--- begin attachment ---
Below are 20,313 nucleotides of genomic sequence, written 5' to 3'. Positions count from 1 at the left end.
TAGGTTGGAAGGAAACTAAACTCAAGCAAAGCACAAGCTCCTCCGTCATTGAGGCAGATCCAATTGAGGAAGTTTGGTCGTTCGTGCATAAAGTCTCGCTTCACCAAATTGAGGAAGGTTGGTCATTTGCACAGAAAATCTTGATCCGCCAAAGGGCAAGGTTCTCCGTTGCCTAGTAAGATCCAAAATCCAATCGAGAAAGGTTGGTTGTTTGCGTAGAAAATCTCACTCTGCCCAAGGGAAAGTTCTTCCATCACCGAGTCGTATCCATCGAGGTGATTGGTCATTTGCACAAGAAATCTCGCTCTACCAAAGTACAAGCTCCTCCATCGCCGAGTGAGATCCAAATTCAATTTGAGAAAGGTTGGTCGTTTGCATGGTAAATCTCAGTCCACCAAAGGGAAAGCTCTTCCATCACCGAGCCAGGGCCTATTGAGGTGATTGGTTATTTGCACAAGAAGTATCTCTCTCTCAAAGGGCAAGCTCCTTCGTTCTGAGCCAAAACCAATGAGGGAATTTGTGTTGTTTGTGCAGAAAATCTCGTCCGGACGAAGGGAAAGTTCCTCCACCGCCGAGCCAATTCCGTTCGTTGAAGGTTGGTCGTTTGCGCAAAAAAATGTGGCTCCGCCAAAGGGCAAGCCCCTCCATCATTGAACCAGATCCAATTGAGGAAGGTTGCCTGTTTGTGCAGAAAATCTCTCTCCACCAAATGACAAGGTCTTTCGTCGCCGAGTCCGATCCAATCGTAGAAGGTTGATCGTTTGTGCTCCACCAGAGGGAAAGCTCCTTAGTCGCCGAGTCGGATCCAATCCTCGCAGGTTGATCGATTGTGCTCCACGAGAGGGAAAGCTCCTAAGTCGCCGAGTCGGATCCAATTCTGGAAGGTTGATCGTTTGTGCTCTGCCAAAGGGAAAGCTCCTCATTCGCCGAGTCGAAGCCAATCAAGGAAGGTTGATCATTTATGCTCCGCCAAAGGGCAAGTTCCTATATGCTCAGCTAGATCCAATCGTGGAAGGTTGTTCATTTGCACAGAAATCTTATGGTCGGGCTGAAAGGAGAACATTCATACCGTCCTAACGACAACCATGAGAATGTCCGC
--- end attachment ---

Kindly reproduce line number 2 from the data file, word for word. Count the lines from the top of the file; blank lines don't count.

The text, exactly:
TAGGTTGGAAGGAAACTAAACTCAAGCAAAGCACAAGCTCCTCCGTCATTGAGGCAGATCCAATTGAGGAAGTTTGGTCGTTCGTGCATAAAGTCTCGCTTCACCAAATTGAGGAAGGTTGGTCATTTGCACAGAAAATCTTGATCCGCCAAAGGGCAAGGTTCTCCGTTGCCTAGTAAGATCCAAAATCCAATCGAGAAAGGTTGGTTGTTTGCGTAGAAAATCTCACTCTGCCCAAGGGAAAGTTCTTCCATCACCGAGTCGTATCCATCGAGGTGATTGGTCATTTGCACAAGAAATCTCGCTCTACCAAAGTACAAGCTCCTCCATCGCCGAGTGAGATCCAAATTCAATTTGAGAAAGGTTGGTCGTTTGCATGGTAAATCTCAGTCCACCAAAGGGAAAGCTCTTCCATCACCGAGCCAGGGCCTATTGAGGTGATTGGTTATTTGCACAAGAAGTATCTCTCTCTCAAAGGGCAAGCTCCTTCGTTCTGAGCCAAAACCAATGAGGGAATTTGTGTTGTTTGTGCAGAAAATCTCGTCCGGACGAAGGGAAAGTTCCTCCACCGCCGAGCCAATTCCGTTCGTTGAAGGTTGGTCGTTTGCGCAAAAAAATGTGGCTCCGCCAAAGGGCAAGCCCCTCCATCATTGAACCAGATCCAATTGAGGAAGGTTGCCTGTTTGTGCAGAAAATCTCTCTCCACCAAATGACAAGGTCTTTCGTCGCCGAGTCCGATCCAATCGTAGAAGGTTGATCGTTTGTGCTCCACCAGAGGGAAAGCTCCTTAGTCGCCGAGTCGGATCCAATCCTCGCAGGTTGATCGATTGTGCTCCACGAGAGGGAAAGCTCCTAAGTCGCCGAGTCGGATCCAATTCTGGAAGGTTGATCGTTTGTGCTCTGCCAAAGGGAAAGCTCCTCATTCGCCGAGTCGAAGCCAATCAAGGAAGGTTGATCATTTATGCTCCGCCAAAGGGCAAGTTCCTATATGCTCAGCTAGATCCAATCGTGGAAGGTTGTTCATTTGCACAGAAATCTTATGGTCGGGCTGAAAGGAGAACATTCATACCGTCCTAACGACAACCATGAGAATGTCCGC